Alright, so impetigo is a bacterial infection.
Again, i know we're putting it into the fungal skin
infections, but we're gonna talk about this one for a moment.
It's most commonly caused by staph and strep.
Usually, it starts off with little papules that
then progress to vesicles with surrounding erythema
and then ultimately those vesicles can start
to fill with pus and then we've got pustules.
When the pustules rupture,
out comes this thick, sticky, golden crust.
And again, that's the pathognomonic
terminology you might see in a board question.
Most commonly though, we're seeing
this in kids like ages 2-5 years old
or in much older patients,
elderly patients or those with HIV.
Now if you see any bullous lesions,
think more about staph rather than strep,
occasionally you can even see an
ulcerated area called an ecthyma.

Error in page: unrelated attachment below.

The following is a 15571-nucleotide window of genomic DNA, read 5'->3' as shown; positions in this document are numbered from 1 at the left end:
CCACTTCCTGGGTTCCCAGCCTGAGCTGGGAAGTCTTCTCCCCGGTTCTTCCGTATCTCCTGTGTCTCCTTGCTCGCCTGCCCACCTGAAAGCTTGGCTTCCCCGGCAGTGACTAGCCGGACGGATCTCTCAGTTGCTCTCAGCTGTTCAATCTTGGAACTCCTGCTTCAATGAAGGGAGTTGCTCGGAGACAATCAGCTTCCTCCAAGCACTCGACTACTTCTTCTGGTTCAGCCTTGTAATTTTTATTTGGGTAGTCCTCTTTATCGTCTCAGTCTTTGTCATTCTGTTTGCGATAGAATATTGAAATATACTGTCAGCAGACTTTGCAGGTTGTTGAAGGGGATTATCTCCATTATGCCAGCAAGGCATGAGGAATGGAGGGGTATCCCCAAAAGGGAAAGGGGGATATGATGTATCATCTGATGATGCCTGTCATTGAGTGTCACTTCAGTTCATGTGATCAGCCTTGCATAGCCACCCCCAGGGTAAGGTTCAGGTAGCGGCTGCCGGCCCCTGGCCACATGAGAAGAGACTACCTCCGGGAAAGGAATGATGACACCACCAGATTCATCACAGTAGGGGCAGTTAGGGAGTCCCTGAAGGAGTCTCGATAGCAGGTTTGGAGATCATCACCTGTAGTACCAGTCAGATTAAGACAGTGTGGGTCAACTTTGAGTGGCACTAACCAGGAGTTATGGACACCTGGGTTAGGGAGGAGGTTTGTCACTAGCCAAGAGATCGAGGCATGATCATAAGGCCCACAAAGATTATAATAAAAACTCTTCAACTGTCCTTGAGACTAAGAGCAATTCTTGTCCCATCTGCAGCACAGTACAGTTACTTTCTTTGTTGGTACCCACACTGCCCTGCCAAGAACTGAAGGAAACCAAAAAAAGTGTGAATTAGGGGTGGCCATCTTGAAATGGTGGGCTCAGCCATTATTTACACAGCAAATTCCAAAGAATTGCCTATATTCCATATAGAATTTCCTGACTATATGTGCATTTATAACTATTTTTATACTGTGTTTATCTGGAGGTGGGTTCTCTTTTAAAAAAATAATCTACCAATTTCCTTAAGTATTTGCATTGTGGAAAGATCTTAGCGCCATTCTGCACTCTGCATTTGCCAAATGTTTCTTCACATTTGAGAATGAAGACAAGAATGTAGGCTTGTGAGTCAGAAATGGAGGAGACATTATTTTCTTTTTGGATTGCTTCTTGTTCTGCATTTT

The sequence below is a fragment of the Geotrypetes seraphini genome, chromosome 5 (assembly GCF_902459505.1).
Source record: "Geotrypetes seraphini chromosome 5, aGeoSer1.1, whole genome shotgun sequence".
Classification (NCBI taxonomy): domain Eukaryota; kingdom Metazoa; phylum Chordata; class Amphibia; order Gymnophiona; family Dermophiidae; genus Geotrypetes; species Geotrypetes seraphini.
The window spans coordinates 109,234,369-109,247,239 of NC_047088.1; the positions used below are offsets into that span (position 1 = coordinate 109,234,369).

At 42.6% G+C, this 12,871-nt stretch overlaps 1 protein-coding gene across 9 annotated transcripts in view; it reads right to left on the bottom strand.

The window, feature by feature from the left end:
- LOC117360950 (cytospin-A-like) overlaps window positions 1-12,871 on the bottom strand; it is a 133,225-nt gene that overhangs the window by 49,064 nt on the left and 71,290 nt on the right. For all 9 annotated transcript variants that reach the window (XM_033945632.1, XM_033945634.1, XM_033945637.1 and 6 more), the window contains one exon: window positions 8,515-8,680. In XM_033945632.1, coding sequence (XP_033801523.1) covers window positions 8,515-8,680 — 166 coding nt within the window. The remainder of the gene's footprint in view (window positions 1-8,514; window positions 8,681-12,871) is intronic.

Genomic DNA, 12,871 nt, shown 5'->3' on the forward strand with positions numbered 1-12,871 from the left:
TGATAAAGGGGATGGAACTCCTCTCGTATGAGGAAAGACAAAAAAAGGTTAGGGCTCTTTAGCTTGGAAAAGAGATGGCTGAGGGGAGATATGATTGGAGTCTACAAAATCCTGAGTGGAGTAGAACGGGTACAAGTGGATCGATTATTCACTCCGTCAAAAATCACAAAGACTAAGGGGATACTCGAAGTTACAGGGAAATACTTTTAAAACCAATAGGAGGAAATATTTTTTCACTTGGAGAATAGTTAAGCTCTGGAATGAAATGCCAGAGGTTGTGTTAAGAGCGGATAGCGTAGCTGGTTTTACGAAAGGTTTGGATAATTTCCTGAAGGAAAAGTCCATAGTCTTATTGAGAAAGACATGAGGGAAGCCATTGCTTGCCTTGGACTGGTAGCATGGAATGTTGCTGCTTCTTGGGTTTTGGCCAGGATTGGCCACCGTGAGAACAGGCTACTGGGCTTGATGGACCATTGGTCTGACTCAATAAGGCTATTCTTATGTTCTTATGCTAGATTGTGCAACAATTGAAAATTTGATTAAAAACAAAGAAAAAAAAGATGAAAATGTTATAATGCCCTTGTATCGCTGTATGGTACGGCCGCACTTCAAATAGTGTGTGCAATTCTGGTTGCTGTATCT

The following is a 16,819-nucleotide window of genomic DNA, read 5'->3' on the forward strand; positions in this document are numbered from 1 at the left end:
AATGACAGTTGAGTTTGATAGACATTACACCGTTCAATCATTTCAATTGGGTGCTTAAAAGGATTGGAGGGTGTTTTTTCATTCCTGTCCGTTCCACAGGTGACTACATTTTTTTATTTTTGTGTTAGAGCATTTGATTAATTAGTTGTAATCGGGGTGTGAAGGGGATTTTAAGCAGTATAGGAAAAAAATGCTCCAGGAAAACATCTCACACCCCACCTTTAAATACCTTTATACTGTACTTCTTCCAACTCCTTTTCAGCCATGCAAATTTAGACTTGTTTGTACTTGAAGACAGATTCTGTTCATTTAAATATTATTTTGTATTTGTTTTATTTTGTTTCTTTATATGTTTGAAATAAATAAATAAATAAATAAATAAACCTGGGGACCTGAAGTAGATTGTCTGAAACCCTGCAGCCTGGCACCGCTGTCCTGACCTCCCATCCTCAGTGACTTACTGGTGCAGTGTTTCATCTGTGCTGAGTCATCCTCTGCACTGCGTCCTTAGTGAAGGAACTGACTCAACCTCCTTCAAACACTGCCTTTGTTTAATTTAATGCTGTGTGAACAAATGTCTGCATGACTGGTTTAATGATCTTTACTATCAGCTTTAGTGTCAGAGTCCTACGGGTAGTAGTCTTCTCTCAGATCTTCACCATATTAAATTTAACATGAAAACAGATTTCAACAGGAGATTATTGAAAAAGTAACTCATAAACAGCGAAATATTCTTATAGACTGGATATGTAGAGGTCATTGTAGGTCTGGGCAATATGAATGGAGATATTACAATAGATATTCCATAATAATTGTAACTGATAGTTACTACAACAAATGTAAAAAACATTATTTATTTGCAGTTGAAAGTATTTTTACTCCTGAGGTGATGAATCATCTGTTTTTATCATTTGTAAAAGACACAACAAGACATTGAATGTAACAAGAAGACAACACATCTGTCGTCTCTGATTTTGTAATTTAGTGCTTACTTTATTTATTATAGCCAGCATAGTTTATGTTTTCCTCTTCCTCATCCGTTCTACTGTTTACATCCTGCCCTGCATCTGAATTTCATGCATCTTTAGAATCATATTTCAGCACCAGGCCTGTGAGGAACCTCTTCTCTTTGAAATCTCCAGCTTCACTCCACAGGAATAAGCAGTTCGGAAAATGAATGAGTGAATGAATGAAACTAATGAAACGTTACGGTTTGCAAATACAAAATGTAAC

These lesions are not typically itchy.
They can however progress fairly
rapidly to deeper skin infections
with some very serious complications that
are best left for a different lecture.
If it's mild, you can just get away with topical mupirocin.
Whereas if it's moderate or severe, you're gonna need
an oral agent that's targeting common strep or staph
like cephalexin or dicloxacillin,
if you're not worried about MRSA or anything like that.
So again, this lesion that our patient has, is erythematous but
it lacks all the vesicles and pustules and sticky golden crusts.
So I think impetigo is out as well.